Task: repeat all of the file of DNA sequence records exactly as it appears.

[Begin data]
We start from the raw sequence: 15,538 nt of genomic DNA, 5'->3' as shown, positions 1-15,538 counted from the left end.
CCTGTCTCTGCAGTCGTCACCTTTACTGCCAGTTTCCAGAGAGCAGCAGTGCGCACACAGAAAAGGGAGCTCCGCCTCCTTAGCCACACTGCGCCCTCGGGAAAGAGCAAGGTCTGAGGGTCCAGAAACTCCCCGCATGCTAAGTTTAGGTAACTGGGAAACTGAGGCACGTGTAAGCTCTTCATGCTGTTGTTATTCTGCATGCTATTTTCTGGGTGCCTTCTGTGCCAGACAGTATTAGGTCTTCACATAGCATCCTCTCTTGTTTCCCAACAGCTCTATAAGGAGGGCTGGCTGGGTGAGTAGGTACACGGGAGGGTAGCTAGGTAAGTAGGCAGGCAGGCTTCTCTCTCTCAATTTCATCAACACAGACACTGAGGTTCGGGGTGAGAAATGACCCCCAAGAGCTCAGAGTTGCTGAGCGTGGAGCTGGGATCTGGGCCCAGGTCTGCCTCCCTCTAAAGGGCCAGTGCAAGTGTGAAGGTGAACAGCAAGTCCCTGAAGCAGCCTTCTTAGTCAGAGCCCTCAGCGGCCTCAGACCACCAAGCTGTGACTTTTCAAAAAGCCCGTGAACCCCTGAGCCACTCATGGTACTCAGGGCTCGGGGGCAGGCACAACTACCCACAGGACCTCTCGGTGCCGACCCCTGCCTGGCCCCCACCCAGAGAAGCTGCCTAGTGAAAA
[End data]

We start from the raw sequence: 15,538 nt of genomic DNA, 5'->3' as shown, positions 1-15,538 counted from the left end.
CCTGTCTCTGCAGTCGTCACCTTTACTGCCAGTTTCCAGAGAGCAGCAGTGCGCACACAGAAAAGGGAGCTCCGCCTCCTTAGCCACACTGCGCCCTCGGGAAAGAGCAAGGTCTGAGGGTCCAGAAACTCCCCGCATGCTAAGTTTAGGTAACTGGGAAACTGAGGCACGTGTAAGCTCTTCATGCTGTTGTTATTCTGCATGCTATTTTCTGGGTGCCTTCTGTGCCAGACAGTATTAGGTCTTCACATAGCATCCTCTCTTGTTTCCCAACAGCTCTATAAGGAGGGCTGGCTGGGTGAGTAGGTACACGGGAGGGTAGCTAGGTAAGTAGGCAGGCAGGCTTCTCTCTCTCAATTTCATCAACACAGACACTGAGGTTCGGGGTGAGAAATGACCCCCAAGAGCTCAGAGTTGCTGAGCGTGGAGCTGGGATCTGGGCCCAGGTCTGCCTCCCTCTAAAGGGCCAGTGCAAGTGTGAAGGTGAACAGCAAGTCCCTGAAGCAGCCTTCTTAGTCAGAGCCCTCAGCGGCCTCAGACCACCAAGCTGTGACTTTTCAAAAAGCCCGTGAACCCCTGAGCCACTCATGGTACTCAGGGCTCGGGGGCAGGCACAACTACCCACAGGACCTCTCGGTGCCGACCCCTGCCTGGCCCCCACCCAGAGAAGCTGCCTAGTGAAAA